Risk of lung cancer associated with quantitative beryllium exposure metrics within an occupational cohort

  • Schubauer-Berigan M
  • Deddens J
  • Couch J
 et al. 
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Abstract

Objectives Beryllium has been identified as a human carcinogen on the basis of animal and epidemiological studies. The authors recently reported updated associations between lung cancer and beryllium exposure in a large, pooled occupational cohort. The authors conducted the present study to evaluate the shape of exposure–response associations between different exposure metrics and lung cancer in this cohort, considering potential confounders (race, plant, professional and short-term work status, and exposure to other lung carcinogens).
Methods The authors conducted Cox proportional hazards regression analyses of lung cancer risk with cumulative, mean and maximum ‘daily weighted average’ (DWA) exposure among 5436 workers, using age-based risk sets. Different exposure–response curves were fitted to the exposure metrics, including categorical, power, restricted cubic spline and piecewise log-linear fits.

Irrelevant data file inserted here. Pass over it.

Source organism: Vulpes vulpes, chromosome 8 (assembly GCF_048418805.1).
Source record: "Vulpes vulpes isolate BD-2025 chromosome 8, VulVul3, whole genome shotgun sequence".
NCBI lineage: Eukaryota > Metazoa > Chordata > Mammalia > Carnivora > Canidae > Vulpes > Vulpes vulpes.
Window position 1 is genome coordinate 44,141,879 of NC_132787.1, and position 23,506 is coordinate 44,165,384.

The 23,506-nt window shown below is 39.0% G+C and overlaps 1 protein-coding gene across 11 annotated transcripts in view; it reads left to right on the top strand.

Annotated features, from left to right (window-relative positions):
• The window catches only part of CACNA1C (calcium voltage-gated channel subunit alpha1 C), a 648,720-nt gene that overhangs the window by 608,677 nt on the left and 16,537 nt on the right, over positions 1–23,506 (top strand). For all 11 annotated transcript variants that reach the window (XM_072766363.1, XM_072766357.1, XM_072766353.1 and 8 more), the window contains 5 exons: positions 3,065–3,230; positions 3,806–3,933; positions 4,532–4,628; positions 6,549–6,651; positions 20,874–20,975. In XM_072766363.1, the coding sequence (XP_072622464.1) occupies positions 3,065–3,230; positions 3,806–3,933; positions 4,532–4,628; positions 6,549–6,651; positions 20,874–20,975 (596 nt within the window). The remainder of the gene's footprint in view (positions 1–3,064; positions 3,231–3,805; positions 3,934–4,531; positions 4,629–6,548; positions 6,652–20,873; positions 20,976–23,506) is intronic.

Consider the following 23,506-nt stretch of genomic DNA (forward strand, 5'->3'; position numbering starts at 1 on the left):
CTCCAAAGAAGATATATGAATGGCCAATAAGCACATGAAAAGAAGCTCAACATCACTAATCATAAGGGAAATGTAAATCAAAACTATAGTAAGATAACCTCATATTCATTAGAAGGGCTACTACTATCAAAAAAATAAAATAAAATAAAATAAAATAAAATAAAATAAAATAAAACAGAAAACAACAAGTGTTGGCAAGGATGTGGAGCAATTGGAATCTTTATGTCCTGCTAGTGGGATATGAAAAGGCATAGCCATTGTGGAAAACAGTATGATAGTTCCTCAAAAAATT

Results The authors found significant positive associations between lung cancer and mean (pConclusion This study provides evidence that lung cancer risk is elevated at levels near the current US Occupational Safety and Health Administration beryllium exposure limit of 2.0 μg/m3 DWA for workers.

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Authors

  • Mary K. Schubauer-Berigan

  • James A. Deddens

  • James R. Couch

  • Martin R. Petersen

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